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29th Jun 2022

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Magic Magid: The paradox at the heart of EU's Green Deal

  • Former Green MEP from the UK, 'compassionate disrupter' Magid 'Magic' Magid (Photo: European Parliament)
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Magid Magid describes himself as a "compassionate disrupter". That's how he made his mark in Brussels (and beyond) during his short but very visible pre-Brexit stint at the European Parliament representing Yorkshire and the Humber.

And it is through compassion, empathy and disruptive ideas that he is now drawing attention to the Union of Justice, the organisation he founded in March 2020 to press for climate justice for marginalised Europeans of colour.

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  • European black and brown citizens are usually the most acutely-impacted by environmental degradation, toxic chemicals and pollution (Photo: Magid Magid)

There is an unspoken paradox at the heart of the European Green Deal, according to Magid.

European black and brown citizens are usually the most acutely-impacted by environmental degradation, toxic chemicals and pollution. Yet their predicament goes unnoticed, and their voice is never heard.

"Either European policymakers really don't care about what is happening to marginalised communities — which are massively overexposed to pollutants which impact health and wellbeing — or they are not willing to actually do something about these injustices," Magid tells me during a chat on Zoom.

Having first gained celebrity as Sheffield's youngest mayor, followed by his interventions in the European Parliament as a member of the Green group, "Magic Magid" is now using his fame to turn the spotlight on the different ways in which Europeans of colour can become part of an inclusive climate conversation.

As well as being at the forefront of growing calls for recognition in Europe of the intimate link between the climate crisis, inequality and race, Magid, who came to the UK with his mother, a Somali refugee, when he was five, is also engaged in the wider problem of climate justice for the Global South.

Racism, inequality and climate are interconnected, says Magid. Impacts of the climate crisis exacerbate existing social and related racial inequities — and climate policies, unless crafted with an eye on such issues, can make things worse.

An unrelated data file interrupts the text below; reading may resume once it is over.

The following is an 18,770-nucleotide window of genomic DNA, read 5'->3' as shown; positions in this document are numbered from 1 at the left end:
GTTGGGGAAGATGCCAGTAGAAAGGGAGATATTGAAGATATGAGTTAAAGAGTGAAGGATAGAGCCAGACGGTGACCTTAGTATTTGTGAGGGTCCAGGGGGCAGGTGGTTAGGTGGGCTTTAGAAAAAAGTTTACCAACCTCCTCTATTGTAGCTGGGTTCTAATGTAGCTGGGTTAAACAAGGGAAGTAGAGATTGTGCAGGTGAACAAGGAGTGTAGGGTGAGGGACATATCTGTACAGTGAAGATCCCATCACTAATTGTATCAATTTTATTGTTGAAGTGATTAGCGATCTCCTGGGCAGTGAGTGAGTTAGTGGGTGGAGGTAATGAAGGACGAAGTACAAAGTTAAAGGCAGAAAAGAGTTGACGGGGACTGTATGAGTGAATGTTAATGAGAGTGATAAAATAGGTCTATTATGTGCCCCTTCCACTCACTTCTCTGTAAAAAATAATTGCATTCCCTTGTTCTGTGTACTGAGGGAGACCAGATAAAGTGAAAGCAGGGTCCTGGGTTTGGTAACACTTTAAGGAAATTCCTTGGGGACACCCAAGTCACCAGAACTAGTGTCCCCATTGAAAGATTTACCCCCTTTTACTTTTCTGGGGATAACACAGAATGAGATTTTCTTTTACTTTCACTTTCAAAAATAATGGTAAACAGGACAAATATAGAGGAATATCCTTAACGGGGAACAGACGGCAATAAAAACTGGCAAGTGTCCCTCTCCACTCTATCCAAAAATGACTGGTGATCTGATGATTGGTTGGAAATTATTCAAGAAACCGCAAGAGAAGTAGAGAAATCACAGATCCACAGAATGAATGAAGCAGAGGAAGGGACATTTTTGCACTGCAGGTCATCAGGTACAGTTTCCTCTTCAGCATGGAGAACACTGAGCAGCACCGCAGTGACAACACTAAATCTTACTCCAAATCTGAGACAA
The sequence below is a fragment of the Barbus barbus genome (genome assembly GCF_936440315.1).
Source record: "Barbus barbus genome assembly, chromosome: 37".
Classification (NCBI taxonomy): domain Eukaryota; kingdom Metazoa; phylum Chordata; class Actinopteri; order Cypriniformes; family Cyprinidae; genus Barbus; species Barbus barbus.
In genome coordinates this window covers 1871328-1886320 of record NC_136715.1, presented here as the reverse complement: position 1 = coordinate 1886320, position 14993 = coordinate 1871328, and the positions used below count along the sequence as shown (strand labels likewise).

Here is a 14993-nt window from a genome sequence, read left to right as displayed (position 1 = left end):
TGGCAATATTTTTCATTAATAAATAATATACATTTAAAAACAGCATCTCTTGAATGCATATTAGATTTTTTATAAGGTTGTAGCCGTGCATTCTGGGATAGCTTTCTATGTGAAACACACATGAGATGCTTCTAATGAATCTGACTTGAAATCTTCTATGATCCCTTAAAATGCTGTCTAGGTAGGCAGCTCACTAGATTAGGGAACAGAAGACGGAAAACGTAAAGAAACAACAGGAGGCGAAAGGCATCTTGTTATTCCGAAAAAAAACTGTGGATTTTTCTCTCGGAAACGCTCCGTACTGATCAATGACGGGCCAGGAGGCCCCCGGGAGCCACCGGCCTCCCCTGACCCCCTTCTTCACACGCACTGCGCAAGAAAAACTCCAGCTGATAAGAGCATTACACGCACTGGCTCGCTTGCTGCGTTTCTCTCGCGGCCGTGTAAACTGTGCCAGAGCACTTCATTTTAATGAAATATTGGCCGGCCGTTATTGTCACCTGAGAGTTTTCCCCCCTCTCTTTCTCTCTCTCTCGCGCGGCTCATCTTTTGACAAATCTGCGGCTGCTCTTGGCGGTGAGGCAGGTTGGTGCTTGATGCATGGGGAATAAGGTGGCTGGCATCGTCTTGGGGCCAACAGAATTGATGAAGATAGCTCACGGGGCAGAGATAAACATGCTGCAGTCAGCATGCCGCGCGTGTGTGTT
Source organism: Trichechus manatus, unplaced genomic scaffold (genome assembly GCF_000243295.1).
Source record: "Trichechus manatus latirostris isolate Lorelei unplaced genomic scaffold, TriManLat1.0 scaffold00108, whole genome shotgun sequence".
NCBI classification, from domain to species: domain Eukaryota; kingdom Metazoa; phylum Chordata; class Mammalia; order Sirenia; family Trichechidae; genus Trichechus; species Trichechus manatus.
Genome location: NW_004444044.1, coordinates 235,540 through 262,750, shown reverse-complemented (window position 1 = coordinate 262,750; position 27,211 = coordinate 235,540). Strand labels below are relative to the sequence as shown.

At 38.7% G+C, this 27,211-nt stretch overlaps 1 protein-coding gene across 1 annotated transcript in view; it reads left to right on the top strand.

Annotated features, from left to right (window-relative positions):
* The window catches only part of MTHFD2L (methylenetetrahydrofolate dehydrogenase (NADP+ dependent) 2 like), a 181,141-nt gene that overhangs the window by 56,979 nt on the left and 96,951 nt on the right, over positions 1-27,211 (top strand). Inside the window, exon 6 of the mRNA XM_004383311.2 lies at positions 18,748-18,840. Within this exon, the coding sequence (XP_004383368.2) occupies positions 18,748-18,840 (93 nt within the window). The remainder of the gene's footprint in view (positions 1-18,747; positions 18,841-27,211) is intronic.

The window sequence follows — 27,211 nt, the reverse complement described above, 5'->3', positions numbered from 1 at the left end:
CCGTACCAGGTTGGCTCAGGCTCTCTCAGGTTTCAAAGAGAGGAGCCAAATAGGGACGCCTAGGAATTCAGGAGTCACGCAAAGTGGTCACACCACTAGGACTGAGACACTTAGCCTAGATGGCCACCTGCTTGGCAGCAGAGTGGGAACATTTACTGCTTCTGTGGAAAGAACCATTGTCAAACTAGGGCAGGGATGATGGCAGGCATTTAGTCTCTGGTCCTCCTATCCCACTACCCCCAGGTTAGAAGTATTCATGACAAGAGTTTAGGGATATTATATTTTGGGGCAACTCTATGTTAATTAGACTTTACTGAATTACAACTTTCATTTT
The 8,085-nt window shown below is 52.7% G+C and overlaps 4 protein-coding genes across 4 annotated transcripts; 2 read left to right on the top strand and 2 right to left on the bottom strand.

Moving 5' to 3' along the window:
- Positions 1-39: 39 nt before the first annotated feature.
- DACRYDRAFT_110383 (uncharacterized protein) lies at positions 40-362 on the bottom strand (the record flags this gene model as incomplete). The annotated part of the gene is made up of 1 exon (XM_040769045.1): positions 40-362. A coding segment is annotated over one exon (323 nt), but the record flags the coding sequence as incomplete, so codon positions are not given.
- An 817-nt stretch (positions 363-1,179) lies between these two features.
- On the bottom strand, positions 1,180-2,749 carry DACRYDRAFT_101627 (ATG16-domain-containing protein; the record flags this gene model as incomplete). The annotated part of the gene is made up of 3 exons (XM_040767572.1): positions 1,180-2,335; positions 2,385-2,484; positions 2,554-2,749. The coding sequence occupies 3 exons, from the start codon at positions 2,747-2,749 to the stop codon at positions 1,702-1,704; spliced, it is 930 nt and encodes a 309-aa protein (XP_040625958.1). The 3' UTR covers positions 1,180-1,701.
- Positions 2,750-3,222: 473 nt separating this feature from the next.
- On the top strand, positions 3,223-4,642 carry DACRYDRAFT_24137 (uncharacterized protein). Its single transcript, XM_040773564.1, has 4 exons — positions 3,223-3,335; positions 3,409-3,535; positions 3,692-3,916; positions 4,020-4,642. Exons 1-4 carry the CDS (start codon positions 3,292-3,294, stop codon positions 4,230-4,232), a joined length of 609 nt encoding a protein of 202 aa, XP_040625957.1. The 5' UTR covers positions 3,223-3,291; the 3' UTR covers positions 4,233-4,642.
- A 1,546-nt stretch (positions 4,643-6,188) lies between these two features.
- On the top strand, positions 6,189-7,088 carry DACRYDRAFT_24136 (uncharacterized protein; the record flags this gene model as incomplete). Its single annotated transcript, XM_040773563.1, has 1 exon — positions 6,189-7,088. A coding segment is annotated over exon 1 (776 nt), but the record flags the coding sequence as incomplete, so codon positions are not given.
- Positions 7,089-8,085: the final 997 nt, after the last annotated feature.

As it progresses in crafting Green Deal policies, the EU must make a conscious effort to acknowledge the interconnectedness of racial and climate injustice, and explicit efforts to address this, he says.

Low-income communities across Europe are on the frontline of climate impacts, yet receive the least support for prevention, mitigation adaptation, building resilience, or reparations for ongoing losses and damages.

Magid's Union of Justice is about changing that paradigm. With a small team of volunteers, the organisation is working to train people with the campaigning and public speaking skills they need to get their message across to the wider public and to lobby their elected representatives.

It is not just about writing reports, but about the need for actual research which charts the cumulative environmental impacts of the climate crisis on communities of colour in Europe.

There have been active efforts by researchers to assess environmental hazards and whom it impacts in different regions of Europe. However, data gaps persist, Magid warns. As a result, communities of colour continue to be overlooked and denied reparative justice for the environmental hazards they are exposed to.

New two-year project

With this in mind, Magid has embarked on a two-year research project funded by the Open Society Foundation which he says will enable deeper understanding of the climate crisis and how it intersects with racial inequality.

The project will begin by studying the impact of the climate crisis and the EU Green Deal on communities of colour in Ireland, UK, France, Belgium, Netherlands, Germany, Austria, Switzerland, Italy, Spain and Portugal. The impact of extractive exploitation each country has inflicted onto the global south due to colonial and post-colonial relations will also be studied.

Magid's plan is to come up with policy recommendations on a regional, national and EU level which can then be disseminated by scholars, experts, civil society actors as well as community members on the front line.

"We will also be creating and delivering an engaging creative communication and public engagement action plan," he says. "It will be like a lifetime's work."

"I'm very aware that another black person who didn't have my background would find it very difficult to do what I am doing. It's easy for me to get meetings with people, to get them to listen to me, basically give me their time," he continues.

One door that remains open is to the office of European Commission vice president Frans Timmermans and his team. Former colleagues at the European Parliament are also in contact and he is in touch with Green networks across Europe.

"We've just been pushing the calls, speaking to people, making presentations to universities and other institutions," he says. "We work with anyone that's interested in the work that we do and in our advancing our cause.

This article first appeared in EUobserver's magazine, War, Peace and the Green Economy, which you can now read in full online.

Author bio

Shada Islam is an independent EU analyst and commentator who runs her own strategy and advisory company New Horizons Project. She is also the new editor of the EUobserver magazine.

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